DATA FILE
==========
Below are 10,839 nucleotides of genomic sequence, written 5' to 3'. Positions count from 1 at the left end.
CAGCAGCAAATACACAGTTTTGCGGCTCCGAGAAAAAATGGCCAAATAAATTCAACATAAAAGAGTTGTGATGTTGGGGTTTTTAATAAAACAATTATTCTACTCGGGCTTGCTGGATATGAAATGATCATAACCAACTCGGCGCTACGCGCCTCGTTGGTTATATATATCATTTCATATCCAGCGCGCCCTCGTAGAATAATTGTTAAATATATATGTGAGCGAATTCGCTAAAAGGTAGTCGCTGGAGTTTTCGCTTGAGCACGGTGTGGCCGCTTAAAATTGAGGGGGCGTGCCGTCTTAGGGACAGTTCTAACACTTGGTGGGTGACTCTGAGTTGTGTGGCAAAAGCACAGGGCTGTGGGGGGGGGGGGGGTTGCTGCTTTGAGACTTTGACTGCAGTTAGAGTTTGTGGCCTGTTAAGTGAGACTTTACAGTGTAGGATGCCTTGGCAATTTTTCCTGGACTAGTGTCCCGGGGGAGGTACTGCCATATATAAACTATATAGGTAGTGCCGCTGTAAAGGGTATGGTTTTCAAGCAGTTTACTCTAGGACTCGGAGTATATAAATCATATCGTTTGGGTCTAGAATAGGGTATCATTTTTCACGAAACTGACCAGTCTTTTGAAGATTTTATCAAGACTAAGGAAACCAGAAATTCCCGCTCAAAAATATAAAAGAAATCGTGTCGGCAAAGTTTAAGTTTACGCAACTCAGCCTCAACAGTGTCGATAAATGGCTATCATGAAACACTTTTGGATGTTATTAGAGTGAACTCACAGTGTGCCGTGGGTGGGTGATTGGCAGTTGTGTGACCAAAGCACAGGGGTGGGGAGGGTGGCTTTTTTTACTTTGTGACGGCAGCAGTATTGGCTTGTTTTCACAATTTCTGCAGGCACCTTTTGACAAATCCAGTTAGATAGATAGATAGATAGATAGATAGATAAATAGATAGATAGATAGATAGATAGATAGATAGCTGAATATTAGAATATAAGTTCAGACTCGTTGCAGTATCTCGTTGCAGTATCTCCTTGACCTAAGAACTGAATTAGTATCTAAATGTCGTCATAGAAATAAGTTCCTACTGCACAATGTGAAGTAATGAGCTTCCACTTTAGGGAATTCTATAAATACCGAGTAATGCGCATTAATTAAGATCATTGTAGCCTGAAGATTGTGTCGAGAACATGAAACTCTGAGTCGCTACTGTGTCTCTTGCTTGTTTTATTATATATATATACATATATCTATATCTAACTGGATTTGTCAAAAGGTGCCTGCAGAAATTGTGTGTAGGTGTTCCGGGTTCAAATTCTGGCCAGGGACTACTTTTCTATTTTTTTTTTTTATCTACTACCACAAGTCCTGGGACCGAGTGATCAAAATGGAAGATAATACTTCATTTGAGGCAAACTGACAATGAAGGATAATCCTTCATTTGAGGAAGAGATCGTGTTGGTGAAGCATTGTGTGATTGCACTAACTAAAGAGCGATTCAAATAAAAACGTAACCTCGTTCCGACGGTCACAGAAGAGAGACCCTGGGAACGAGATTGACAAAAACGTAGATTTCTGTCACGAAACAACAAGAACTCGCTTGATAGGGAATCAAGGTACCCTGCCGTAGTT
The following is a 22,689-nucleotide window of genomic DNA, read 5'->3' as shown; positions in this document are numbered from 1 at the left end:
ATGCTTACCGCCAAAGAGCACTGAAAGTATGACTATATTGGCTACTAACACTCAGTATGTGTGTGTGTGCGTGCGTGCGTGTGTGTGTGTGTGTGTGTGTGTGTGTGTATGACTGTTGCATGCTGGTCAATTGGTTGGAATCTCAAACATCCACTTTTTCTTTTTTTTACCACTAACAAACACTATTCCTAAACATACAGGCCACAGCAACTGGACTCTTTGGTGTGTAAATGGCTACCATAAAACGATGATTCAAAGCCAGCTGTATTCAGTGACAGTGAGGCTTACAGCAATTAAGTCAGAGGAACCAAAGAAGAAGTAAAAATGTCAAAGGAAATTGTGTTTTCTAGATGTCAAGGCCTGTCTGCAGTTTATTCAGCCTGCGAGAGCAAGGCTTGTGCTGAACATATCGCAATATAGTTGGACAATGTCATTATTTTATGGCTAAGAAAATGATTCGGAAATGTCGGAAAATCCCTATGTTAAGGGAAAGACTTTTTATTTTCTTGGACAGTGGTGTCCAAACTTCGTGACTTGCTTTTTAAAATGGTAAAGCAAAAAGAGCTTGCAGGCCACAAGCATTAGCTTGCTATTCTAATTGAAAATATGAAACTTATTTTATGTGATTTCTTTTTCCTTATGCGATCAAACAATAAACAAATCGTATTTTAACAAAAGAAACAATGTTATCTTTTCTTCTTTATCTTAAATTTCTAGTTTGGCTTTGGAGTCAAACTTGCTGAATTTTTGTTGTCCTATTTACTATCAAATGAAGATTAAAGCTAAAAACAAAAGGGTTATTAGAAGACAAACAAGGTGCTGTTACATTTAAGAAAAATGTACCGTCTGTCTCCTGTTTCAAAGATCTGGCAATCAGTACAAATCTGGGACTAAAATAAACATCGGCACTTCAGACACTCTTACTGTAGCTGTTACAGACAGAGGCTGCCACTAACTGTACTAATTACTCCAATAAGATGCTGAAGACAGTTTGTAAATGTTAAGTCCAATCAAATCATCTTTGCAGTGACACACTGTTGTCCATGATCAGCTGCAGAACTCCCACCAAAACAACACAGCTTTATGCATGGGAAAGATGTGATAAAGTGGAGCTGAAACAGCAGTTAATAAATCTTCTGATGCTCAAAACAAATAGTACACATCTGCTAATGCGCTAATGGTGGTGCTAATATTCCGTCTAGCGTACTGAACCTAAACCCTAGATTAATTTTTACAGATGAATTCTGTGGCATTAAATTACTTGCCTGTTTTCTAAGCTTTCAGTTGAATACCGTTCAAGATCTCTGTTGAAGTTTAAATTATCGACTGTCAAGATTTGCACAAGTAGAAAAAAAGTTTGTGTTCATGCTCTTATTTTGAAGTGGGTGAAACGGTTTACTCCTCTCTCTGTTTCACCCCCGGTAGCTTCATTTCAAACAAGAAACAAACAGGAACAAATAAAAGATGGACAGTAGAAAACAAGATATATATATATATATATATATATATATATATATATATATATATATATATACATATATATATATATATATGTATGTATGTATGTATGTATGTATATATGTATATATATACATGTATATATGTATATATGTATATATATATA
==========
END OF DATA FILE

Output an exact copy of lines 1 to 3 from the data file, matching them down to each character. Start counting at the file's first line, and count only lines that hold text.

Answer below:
Below are 10,839 nucleotides of genomic sequence, written 5' to 3'. Positions count from 1 at the left end.
CAGCAGCAAATACACAGTTTTGCGGCTCCGAGAAAAAATGGCCAAATAAATTCAACATAAAAGAGTTGTGATGTTGGGGTTTTTAATAAAACAATTATTCTACTCGGGCTTGCTGGATATGAAATGATCATAACCAACTCGGCGCTACGCGCCTCGTTGGTTATATATATCATTTCATATCCAGCGCGCCCTCGTAGAATAATTGTTAAATATATATGTGAGCGAATTCGCTAAAAGGTAGTCGCTGGAGTTTTCGCTTGAGCACGGTGTGGCCGCTTAAAATTGAGGGGGCGTGCCGTCTTAGGGACAGTTCTAACACTTGGTGGGTGACTCTGAGTTGTGTGGCAAAAGCACAGGGCTGTGGGGGGGGGGGGGGTTGCTGCTTTGAGACTTTGACTGCAGTTAGAGTTTGTGGCCTGTTAAGTGAGACTTTACAGTGTAGGATGCCTTGGCAATTTTTCCTGGACTAGTGTCCCGGGGGAGGTACTGCCATATATAAACTATATAGGTAGTGCCGCTGTAAAGGGTATGGTTTTCAAGCAGTTTACTCTAGGACTCGGAGTATATAAATCATATCGTTTGGGTCTAGAATAGGGTATCATTTTTCACGAAACTGACCAGTCTTTTGAAGATTTTATCAAGACTAAGGAAACCAGAAATTCCCGCTCAAAAATATAAAAGAAATCGTGTCGGCAAAGTTTAAGTTTACGCAACTCAGCCTCAACAGTGTCGATAAATGGCTATCATGAAACACTTTTGGATGTTATTAGAGTGAACTCACAGTGTGCCGTGGGTGGGTGATTGGCAGTTGTGTGACCAAAGCACAGGGGTGGGGAGGGTGGCTTTTTTTACTTTGTGACGGCAGCAGTATTGGCTTGTTTTCACAATTTCTGCAGGCACCTTTTGACAAATCCAGTTAGATAGATAGATAGATAGATAGATAGATAAATAGATAGATAGATAGATAGATAGATAGATAGCTGAATATTAGAATATAAGTTCAGACTCGTTGCAGTATCTCGTTGCAGTATCTCCTTGACCTAAGAACTGAATTAGTATCTAAATGTCGTCATAGAAATAAGTTCCTACTGCACAATGTGAAGTAATGAGCTTCCACTTTAGGGAATTCTATAAATACCGAGTAATGCGCATTAATTAAGATCATTGTAGCCTGAAGATTGTGTCGAGAACATGAAACTCTGAGTCGCTACTGTGTCTCTTGCTTGTTTTATTATATATATATACATATATCTATATCTAACTGGATTTGTCAAAAGGTGCCTGCAGAAATTGTGTGTAGGTGTTCCGGGTTCAAATTCTGGCCAGGGACTACTTTTCTATTTTTTTTTTTTATCTACTACCACAAGTCCTGGGACCGAGTGATCAAAATGGAAGATAATACTTCATTTGAGGCAAACTGACAATGAAGGATAATCCTTCATTTGAGGAAGAGATCGTGTTGGTGAAGCATTGTGTGATTGCACTAACTAAAGAGCGATTCAAATAAAAACGTAACCTCGTTCCGACGGTCACAGAAGAGAGACCCTGGGAACGAGATTGACAAAAACGTAGATTTCTGTCACGAAACAACAAGAACTCGCTTGATAGGGAATCAAGGTACCCTGCCGTAGTT
The following is a 22,689-nucleotide window of genomic DNA, read 5'->3' as shown; positions in this document are numbered from 1 at the left end: